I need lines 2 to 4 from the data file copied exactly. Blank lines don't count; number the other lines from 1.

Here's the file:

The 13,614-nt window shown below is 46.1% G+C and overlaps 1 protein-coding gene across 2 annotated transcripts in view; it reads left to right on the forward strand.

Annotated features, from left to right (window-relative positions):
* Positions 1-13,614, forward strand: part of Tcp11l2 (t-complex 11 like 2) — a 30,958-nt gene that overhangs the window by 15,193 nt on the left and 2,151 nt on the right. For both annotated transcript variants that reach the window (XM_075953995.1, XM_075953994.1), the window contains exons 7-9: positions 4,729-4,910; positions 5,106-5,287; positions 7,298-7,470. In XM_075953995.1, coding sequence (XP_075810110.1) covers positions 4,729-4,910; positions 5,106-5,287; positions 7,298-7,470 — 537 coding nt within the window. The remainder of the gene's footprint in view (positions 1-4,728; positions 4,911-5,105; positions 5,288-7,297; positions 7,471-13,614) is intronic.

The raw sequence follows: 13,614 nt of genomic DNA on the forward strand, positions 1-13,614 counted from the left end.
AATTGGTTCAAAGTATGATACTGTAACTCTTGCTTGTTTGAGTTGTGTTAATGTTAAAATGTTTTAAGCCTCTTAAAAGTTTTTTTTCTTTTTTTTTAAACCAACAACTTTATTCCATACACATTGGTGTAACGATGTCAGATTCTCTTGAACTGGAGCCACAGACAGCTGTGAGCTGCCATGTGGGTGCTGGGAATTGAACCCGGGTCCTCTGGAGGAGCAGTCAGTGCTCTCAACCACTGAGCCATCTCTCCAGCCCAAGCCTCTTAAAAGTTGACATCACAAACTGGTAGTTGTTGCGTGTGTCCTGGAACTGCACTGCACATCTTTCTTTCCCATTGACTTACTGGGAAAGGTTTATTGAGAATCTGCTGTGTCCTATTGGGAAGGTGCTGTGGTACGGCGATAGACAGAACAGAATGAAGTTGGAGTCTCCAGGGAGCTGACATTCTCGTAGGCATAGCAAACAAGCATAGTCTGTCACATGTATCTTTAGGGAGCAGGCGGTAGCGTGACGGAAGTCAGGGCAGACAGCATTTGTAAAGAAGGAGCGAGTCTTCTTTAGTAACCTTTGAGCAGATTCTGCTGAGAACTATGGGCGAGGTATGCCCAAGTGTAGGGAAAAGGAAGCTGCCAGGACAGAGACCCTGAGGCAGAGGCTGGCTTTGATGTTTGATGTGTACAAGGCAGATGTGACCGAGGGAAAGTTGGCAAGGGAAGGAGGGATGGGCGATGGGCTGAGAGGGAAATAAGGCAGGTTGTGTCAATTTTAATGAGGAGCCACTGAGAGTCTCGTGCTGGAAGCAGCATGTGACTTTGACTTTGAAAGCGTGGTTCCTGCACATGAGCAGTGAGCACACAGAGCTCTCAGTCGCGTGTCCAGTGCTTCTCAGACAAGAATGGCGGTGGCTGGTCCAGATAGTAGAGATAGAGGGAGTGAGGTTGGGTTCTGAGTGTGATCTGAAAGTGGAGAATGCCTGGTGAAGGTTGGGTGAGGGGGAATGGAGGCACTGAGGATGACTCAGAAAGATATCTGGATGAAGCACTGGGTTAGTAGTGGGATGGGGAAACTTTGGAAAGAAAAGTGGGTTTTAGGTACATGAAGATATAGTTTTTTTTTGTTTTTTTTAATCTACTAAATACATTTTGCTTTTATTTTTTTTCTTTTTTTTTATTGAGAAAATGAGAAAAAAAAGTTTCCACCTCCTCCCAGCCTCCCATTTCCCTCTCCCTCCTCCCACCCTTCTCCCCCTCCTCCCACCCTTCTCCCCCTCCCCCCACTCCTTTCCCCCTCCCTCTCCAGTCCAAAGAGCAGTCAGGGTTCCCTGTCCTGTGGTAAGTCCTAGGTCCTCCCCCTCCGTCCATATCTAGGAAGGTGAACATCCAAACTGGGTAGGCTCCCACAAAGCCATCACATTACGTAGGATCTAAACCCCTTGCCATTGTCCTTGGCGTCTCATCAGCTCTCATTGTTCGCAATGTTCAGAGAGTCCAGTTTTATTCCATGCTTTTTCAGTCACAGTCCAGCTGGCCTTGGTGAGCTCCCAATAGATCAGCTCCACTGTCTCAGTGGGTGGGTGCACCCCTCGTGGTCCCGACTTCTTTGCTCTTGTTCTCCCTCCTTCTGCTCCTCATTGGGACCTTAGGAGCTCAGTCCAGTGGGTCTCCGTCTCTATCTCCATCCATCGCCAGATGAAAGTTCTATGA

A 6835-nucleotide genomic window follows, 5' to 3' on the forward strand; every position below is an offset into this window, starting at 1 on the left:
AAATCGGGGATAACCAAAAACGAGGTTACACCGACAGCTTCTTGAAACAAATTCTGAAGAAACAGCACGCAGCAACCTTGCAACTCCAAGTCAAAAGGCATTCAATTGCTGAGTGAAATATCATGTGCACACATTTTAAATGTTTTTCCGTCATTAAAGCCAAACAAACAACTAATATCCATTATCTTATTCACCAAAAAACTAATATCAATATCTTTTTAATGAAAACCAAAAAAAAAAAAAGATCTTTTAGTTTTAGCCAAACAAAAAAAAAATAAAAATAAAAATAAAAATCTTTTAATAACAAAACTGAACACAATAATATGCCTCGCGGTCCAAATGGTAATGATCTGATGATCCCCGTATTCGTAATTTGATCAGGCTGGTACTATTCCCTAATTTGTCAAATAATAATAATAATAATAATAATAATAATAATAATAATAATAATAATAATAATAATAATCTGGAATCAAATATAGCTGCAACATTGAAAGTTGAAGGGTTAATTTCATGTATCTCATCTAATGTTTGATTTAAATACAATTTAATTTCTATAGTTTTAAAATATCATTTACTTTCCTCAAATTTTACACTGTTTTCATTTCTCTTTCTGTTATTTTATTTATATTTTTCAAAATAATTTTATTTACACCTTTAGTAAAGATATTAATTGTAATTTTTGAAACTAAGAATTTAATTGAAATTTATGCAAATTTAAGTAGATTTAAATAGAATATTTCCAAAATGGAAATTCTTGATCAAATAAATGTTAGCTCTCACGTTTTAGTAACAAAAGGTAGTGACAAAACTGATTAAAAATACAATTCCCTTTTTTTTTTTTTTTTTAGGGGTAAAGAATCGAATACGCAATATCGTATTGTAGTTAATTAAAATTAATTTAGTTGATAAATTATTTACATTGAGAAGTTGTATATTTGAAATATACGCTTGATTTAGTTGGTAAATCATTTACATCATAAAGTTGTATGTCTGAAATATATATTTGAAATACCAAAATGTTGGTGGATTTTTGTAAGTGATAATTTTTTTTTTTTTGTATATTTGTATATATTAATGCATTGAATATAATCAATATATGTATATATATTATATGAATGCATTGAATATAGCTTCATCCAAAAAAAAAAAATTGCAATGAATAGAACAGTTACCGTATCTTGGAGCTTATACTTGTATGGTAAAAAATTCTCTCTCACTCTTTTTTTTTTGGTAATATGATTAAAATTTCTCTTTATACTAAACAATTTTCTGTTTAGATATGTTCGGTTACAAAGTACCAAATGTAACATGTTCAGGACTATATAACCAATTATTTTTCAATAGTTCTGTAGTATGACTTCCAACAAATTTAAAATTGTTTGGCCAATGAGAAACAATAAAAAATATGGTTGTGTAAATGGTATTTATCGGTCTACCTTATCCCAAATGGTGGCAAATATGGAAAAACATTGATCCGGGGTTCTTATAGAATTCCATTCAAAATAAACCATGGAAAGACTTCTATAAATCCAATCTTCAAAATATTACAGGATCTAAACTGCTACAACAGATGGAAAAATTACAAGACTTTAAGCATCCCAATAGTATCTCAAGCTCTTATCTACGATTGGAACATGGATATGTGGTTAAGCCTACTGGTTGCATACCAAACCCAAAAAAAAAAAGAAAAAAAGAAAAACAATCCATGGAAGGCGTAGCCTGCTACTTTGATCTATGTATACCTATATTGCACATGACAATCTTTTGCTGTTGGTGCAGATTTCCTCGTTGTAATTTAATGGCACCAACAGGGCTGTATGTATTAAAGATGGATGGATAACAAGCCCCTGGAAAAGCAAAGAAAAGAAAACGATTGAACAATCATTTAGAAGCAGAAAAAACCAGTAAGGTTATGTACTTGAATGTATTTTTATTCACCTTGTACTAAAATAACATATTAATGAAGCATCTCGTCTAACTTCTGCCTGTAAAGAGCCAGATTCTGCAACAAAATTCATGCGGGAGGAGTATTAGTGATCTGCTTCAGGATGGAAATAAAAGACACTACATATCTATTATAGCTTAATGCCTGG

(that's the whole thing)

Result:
Annotated features, from left to right (window-relative positions):
* Positions 1-13,614, forward strand: part of Tcp11l2 (t-complex 11 like 2) — a 30,958-nt gene that overhangs the window by 15,193 nt on the left and 2,151 nt on the right. For both annotated transcript variants that reach the window (XM_075953995.1, XM_075953994.1), the window contains exons 7-9: positions 4,729-4,910; positions 5,106-5,287; positions 7,298-7,470. In XM_075953995.1, coding sequence (XP_075810110.1) covers positions 4,729-4,910; positions 5,106-5,287; positions 7,298-7,470 — 537 coding nt within the window. The remainder of the gene's footprint in view (positions 1-4,728; positions 4,911-5,105; positions 5,288-7,297; positions 7,471-13,614) is intronic.

The raw sequence follows: 13,614 nt of genomic DNA on the forward strand, positions 1-13,614 counted from the left end.